Austrian privacy activist Max Schrams has accused Ireland’s Data Protection Commissioner (DPC) of improperly pressuring other European regulators over the disputed data collection policy used by Facebook.
On Sunday, Mr. Schrems released documents he says indicate that the DPC pushed for a specific interpretation of EU data protection rules while investigating a complaint about the same issue by Mr Schrems and his Vienna-based data protection organization NOYB.
The DPC has objected to this. She confirmed to The Irish Times that she drafted the document in question but said there was « absolutely nothing unusual » about it.
The latest round of the long-running battle between Mr Schrems, Facebook and the Irish DPC dates back to May 2018, when a new EU Data Protection Rulebook (GDPR) came into force.
With the aim of modernizing and simplifying the control of EU citizens over their personal data, Facebook has been asked to change the legal basis for its European operations.
Just as the General Data Protection Regulation (GDPR) came into effect, Facebook overhauled its legal relationship with users from consent to a contract-based approach to allowing data collection.
Mr Schrems has criticized the decision, which he says came after the DPC « consulted » Facebook in 10 meetings to devise a « GDP bypass » that would make it impossible for users to opt out of sharing their data.
Documents released to the Austrian activist under EU Freedom of Information rules show how the Irish DPC, he says, paid other EU regulators from April 2018 to support a particular contractual approach to data collection under the General Data Protection Regulation (GDPR), as adopted by Facebook in Ireland.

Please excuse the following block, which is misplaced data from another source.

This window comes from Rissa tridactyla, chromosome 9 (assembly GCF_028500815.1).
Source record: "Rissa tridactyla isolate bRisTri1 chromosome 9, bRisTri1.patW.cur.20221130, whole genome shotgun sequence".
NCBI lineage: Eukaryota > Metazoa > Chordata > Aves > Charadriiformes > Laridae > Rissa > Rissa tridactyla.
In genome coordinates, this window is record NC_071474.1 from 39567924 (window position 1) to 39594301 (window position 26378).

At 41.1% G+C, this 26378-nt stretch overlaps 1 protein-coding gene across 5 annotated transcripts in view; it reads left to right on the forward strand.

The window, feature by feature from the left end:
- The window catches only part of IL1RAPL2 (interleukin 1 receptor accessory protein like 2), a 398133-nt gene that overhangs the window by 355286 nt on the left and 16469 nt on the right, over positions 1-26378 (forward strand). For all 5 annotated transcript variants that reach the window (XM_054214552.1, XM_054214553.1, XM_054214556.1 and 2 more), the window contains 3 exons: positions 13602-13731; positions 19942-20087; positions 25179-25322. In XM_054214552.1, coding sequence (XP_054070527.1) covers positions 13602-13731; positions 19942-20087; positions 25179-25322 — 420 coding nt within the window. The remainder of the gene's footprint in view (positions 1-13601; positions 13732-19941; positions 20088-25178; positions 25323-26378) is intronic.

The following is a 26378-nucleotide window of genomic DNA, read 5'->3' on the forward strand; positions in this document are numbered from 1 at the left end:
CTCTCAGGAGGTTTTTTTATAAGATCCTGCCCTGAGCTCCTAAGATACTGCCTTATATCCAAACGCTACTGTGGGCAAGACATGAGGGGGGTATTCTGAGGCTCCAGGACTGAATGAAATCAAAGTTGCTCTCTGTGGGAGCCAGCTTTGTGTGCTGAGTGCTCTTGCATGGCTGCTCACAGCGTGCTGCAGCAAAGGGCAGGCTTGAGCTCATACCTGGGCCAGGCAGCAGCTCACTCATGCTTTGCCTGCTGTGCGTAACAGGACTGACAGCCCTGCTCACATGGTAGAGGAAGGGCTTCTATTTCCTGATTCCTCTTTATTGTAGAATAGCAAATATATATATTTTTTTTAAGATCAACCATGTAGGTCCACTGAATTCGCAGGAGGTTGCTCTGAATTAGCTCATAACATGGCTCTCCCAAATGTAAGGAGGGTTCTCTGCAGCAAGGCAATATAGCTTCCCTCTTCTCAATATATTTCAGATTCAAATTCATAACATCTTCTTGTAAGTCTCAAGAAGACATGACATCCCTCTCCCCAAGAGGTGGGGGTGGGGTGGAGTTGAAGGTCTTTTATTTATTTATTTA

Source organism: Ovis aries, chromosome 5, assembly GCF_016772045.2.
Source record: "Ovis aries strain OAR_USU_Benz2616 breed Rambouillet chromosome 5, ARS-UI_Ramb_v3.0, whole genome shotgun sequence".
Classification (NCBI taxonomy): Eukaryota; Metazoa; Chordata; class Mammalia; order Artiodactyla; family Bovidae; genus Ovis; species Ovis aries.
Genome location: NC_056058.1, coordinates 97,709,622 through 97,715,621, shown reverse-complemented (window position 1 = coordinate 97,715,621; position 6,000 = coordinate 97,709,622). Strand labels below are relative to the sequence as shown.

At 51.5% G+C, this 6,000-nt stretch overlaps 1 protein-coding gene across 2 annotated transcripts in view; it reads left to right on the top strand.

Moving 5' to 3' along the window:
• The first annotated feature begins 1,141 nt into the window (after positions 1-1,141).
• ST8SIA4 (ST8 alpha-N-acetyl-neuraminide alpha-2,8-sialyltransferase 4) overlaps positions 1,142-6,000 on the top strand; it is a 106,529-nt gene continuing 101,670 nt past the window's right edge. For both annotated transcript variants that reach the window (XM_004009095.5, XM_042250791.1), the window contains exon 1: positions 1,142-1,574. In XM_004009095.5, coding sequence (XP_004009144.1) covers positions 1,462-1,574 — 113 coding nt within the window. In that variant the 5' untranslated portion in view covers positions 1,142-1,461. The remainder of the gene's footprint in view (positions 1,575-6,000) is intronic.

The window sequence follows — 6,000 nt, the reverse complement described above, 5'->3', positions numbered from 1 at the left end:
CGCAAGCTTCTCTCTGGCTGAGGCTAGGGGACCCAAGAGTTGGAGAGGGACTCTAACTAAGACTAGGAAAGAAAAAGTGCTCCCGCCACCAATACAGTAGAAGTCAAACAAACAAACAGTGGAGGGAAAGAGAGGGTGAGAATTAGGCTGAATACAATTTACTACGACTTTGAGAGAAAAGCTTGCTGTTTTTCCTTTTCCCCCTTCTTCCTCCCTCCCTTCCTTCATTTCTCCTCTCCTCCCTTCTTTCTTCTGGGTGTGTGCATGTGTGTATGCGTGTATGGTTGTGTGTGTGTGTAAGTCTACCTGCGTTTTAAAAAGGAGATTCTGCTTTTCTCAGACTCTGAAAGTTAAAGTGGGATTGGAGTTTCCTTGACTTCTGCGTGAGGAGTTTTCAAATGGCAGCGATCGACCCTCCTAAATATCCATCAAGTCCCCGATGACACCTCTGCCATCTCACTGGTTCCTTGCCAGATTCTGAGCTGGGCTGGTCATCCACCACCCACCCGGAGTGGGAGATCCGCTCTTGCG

The Irish DPC’s so-called « freedom to contract » approach appears to have met with resistance from some European regulators, who are consulting with each other via the European Data Protection Board (EDPB).
One complains that the Irish proposal « reduces the GDPR to an elementary tool ». Other regulators appear to question the Irish assumptions and approach to the proposal, as it « appears to accept monetization of personal data and circumvent other legal grounds…we believe this interpretation undermines the system and spirit of the GDPR ».
Under the « single window » rules of the General Data Protection Regulation (GDPR), the Irish DPC is responsible for regulating the EU operations of Facebook and other Irish technology companies.
In response to questions from The Irish Times, the DPC said the ongoing nature of the procedures referred to in the documents meant it could not comment on any details.
Overall, he said that consulting with other regulators via the EDPB was part of its day-to-day work under the GDPR.
“The suggestion that there was any issue with how this process worked then, or now, is indicative of a lack of basic understanding of EDPB’s work,” DPC told The Irish Times.
The Irish regulator said that after an « extensive discussion » of his proposals, he made changes and released another draft, which was adopted.
He added that « subject to some relatively minor modifications, the final guidelines trace their origins to a document prepared by the DPC. »
« Spécialiste de la télévision sans vergogne. Pionnier des zombies inconditionnels. Résolveur de problèmes d’une humilité exaspérante. »